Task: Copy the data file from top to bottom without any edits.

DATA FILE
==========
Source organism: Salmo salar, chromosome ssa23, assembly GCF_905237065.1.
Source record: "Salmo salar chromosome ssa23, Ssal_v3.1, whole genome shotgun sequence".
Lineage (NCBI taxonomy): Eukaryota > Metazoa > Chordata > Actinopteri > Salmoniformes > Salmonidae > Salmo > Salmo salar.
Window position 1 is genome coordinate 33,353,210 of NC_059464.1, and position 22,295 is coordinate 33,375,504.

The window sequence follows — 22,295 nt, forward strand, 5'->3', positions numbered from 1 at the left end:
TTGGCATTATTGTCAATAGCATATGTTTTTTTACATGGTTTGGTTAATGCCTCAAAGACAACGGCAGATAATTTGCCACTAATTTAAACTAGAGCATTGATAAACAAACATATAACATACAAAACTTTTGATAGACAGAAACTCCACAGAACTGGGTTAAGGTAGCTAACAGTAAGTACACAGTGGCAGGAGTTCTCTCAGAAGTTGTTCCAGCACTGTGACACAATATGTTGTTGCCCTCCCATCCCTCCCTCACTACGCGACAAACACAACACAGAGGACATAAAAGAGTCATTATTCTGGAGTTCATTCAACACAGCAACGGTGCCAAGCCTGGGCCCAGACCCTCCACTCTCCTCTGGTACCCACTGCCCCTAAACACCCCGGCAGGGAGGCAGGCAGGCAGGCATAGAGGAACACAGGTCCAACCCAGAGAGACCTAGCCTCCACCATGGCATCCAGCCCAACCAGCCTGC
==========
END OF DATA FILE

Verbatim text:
Source organism: Salmo salar, chromosome ssa23, assembly GCF_905237065.1.
Source record: "Salmo salar chromosome ssa23, Ssal_v3.1, whole genome shotgun sequence".
Lineage (NCBI taxonomy): Eukaryota > Metazoa > Chordata > Actinopteri > Salmoniformes > Salmonidae > Salmo > Salmo salar.
Window position 1 is genome coordinate 33,353,210 of NC_059464.1, and position 22,295 is coordinate 33,375,504.

The window sequence follows — 22,295 nt, forward strand, 5'->3', positions numbered from 1 at the left end:
TTGGCATTATTGTCAATAGCATATGTTTTTTTACATGGTTTGGTTAATGCCTCAAAGACAACGGCAGATAATTTGCCACTAATTTAAACTAGAGCATTGATAAACAAACATATAACATACAAAACTTTTGATAGACAGAAACTCCACAGAACTGGGTTAAGGTAGCTAACAGTAAGTACACAGTGGCAGGAGTTCTCTCAGAAGTTGTTCCAGCACTGTGACACAATATGTTGTTGCCCTCCCATCCCTCCCTCACTACGCGACAAACACAACACAGAGGACATAAAAGAGTCATTATTCTGGAGTTCATTCAACACAGCAACGGTGCCAAGCCTGGGCCCAGACCCTCCACTCTCCTCTGGTACCCACTGCCCCTAAACACCCCGGCAGGGAGGCAGGCAGGCAGGCATAGAGGAACACAGGTCCAACCCAGAGAGACCTAGCCTCCACCATGGCATCCAGCCCAACCAGCCTGC